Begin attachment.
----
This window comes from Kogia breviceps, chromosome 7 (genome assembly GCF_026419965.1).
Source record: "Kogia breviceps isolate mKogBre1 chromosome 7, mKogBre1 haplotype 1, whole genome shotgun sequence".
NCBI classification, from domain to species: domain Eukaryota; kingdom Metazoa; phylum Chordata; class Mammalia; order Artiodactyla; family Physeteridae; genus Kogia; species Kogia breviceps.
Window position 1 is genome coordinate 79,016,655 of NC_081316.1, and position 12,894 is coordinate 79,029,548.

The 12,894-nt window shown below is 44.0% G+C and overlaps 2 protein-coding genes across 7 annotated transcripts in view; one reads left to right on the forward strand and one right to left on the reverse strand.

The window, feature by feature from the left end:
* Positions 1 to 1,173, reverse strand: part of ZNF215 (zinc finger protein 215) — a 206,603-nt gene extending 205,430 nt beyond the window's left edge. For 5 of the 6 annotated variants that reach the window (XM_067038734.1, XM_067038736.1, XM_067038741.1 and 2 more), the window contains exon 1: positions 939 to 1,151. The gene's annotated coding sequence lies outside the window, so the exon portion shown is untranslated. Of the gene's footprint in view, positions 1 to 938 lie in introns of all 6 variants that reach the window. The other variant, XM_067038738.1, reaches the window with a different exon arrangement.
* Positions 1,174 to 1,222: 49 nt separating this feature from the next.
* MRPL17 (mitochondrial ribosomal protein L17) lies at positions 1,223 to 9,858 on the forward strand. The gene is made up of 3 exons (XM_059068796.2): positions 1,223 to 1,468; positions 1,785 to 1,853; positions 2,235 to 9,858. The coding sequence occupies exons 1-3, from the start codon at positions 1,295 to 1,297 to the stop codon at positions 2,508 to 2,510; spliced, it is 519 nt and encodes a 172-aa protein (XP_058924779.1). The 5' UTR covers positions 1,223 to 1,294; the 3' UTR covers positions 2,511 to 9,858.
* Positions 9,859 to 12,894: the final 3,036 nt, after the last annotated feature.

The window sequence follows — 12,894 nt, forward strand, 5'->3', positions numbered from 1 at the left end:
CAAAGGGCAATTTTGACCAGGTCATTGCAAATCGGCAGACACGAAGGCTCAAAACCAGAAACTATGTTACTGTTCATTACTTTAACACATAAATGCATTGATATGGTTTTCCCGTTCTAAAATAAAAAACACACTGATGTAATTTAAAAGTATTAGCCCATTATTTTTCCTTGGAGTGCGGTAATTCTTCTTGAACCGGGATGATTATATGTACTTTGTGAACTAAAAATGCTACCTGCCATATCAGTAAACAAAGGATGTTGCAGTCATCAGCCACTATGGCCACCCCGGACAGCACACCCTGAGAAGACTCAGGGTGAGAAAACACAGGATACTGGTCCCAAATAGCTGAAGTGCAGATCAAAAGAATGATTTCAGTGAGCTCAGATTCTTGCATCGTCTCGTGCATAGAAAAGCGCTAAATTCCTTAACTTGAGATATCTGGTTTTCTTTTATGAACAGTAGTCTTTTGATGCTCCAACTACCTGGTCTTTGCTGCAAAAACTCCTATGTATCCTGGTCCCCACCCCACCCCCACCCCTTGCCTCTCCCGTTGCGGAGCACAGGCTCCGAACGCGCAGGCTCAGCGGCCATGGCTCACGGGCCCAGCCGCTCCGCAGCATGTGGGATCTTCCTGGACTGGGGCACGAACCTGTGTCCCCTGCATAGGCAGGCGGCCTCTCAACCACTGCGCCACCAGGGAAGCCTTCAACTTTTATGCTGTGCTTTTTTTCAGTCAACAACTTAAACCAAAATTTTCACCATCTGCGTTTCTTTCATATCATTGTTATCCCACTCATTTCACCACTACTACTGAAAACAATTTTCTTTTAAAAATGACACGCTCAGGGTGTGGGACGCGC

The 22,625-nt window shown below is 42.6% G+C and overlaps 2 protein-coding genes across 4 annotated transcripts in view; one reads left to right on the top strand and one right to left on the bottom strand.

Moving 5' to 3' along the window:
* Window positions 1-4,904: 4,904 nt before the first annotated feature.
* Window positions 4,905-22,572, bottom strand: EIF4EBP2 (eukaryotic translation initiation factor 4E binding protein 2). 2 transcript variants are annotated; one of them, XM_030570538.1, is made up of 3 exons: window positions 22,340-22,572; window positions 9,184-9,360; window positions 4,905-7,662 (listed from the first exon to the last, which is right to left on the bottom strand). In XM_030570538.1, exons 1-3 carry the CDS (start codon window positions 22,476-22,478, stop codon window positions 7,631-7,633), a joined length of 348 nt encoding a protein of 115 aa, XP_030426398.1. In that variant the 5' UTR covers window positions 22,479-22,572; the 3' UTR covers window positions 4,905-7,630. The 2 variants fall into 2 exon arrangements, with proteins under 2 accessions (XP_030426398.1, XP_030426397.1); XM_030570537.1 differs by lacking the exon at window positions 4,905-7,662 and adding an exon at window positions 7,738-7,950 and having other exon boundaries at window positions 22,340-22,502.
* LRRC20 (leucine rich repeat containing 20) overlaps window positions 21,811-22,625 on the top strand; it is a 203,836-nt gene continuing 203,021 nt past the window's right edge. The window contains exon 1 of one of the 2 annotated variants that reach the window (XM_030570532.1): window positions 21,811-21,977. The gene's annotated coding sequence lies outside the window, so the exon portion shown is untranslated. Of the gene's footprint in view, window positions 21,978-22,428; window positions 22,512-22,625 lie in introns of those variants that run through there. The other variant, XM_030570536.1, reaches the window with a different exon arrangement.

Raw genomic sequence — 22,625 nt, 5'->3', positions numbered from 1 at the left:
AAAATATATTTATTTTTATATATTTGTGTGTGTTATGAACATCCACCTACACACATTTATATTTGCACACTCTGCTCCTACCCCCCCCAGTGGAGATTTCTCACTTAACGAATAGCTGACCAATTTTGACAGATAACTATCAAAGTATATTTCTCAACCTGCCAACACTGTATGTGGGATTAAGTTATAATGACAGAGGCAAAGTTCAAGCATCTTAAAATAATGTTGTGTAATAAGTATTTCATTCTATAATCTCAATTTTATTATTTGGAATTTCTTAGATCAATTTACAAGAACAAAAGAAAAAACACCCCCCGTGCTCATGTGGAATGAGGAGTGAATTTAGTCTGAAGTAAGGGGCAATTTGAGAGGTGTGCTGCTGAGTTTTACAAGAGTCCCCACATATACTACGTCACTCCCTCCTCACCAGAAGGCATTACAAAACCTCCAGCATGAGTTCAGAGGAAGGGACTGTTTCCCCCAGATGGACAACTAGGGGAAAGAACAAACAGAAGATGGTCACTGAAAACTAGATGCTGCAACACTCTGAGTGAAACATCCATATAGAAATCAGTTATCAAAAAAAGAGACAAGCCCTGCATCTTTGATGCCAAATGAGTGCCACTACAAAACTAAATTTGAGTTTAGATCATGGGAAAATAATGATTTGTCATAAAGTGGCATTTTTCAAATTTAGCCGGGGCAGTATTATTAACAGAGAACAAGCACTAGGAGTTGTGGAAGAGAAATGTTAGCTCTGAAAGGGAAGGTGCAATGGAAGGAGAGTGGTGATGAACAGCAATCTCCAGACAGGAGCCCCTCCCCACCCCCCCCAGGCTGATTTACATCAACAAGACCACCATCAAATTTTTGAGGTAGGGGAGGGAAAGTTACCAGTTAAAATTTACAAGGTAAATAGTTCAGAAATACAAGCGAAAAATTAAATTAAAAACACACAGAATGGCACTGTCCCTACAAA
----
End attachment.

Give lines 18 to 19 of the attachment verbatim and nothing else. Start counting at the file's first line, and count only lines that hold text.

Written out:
Raw genomic sequence — 22,625 nt, 5'->3', positions numbered from 1 at the left:
AAAATATATTTATTTTTATATATTTGTGTGTGTTATGAACATCCACCTACACACATTTATATTTGCACACTCTGCTCCTACCCCCCCCAGTGGAGATTTCTCACTTAACGAATAGCTGACCAATTTTGACAGATAACTATCAAAGTATATTTCTCAACCTGCCAACACTGTATGTGGGATTAAGTTATAATGACAGAGGCAAAGTTCAAGCATCTTAAAATAATGTTGTGTAATAAGTATTTCATTCTATAATCTCAATTTTATTATTTGGAATTTCTTAGATCAATTTACAAGAACAAAAGAAAAAACACCCCCCGTGCTCATGTGGAATGAGGAGTGAATTTAGTCTGAAGTAAGGGGCAATTTGAGAGGTGTGCTGCTGAGTTTTACAAGAGTCCCCACATATACTACGTCACTCCCTCCTCACCAGAAGGCATTACAAAACCTCCAGCATGAGTTCAGAGGAAGGGACTGTTTCCCCCAGATGGACAACTAGGGGAAAGAACAAACAGAAGATGGTCACTGAAAACTAGATGCTGCAACACTCTGAGTGAAACATCCATATAGAAATCAGTTATCAAAAAAAGAGACAAGCCCTGCATCTTTGATGCCAAATGAGTGCCACTACAAAACTAAATTTGAGTTTAGATCATGGGAAAATAATGATTTGTCATAAAGTGGCATTTTTCAAATTTAGCCGGGGCAGTATTATTAACAGAGAACAAGCACTAGGAGTTGTGGAAGAGAAATGTTAGCTCTGAAAGGGAAGGTGCAATGGAAGGAGAGTGGTGATGAACAGCAATCTCCAGACAGGAGCCCCTCCCCACCCCCCCCAGGCTGATTTACATCAACAAGACCACCATCAAATTTTTGAGGTAGGGGAGGGAAAGTTACCAGTTAAAATTTACAAGGTAAATAGTTCAGAAATACAAGCGAAAAATTAAATTAAAAACACACAGAATGGCACTGTCCCTACAAA